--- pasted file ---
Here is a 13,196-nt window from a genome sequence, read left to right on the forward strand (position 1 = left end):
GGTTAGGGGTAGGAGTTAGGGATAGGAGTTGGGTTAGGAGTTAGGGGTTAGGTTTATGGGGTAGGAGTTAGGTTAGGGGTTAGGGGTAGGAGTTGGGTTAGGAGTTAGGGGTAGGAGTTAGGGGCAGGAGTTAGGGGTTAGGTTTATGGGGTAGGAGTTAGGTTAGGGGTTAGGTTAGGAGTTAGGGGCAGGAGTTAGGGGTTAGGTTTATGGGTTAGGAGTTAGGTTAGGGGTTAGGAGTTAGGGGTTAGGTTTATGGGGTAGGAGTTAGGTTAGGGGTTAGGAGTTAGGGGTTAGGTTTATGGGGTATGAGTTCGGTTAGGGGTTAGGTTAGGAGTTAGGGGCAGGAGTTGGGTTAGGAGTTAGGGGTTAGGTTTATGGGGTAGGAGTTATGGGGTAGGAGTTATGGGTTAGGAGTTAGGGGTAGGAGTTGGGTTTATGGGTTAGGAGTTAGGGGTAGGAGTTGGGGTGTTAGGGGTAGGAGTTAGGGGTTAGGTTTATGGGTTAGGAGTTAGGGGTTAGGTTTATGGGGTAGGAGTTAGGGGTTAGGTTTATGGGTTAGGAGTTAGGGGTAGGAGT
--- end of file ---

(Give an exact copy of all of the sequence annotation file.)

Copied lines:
Here is a 13,196-nt window from a genome sequence, read left to right on the forward strand (position 1 = left end):
GGTTAGGGGTAGGAGTTAGGGATAGGAGTTGGGTTAGGAGTTAGGGGTTAGGTTTATGGGGTAGGAGTTAGGTTAGGGGTTAGGGGTAGGAGTTGGGTTAGGAGTTAGGGGTAGGAGTTAGGGGCAGGAGTTAGGGGTTAGGTTTATGGGGTAGGAGTTAGGTTAGGGGTTAGGTTAGGAGTTAGGGGCAGGAGTTAGGGGTTAGGTTTATGGGTTAGGAGTTAGGTTAGGGGTTAGGAGTTAGGGGTTAGGTTTATGGGGTAGGAGTTAGGTTAGGGGTTAGGAGTTAGGGGTTAGGTTTATGGGGTATGAGTTCGGTTAGGGGTTAGGTTAGGAGTTAGGGGCAGGAGTTGGGTTAGGAGTTAGGGGTTAGGTTTATGGGGTAGGAGTTATGGGGTAGGAGTTATGGGTTAGGAGTTAGGGGTAGGAGTTGGGTTTATGGGTTAGGAGTTAGGGGTAGGAGTTGGGGTGTTAGGGGTAGGAGTTAGGGGTTAGGTTTATGGGTTAGGAGTTAGGGGTTAGGTTTATGGGGTAGGAGTTAGGGGTTAGGTTTATGGGTTAGGAGTTAGGGGTAGGAGT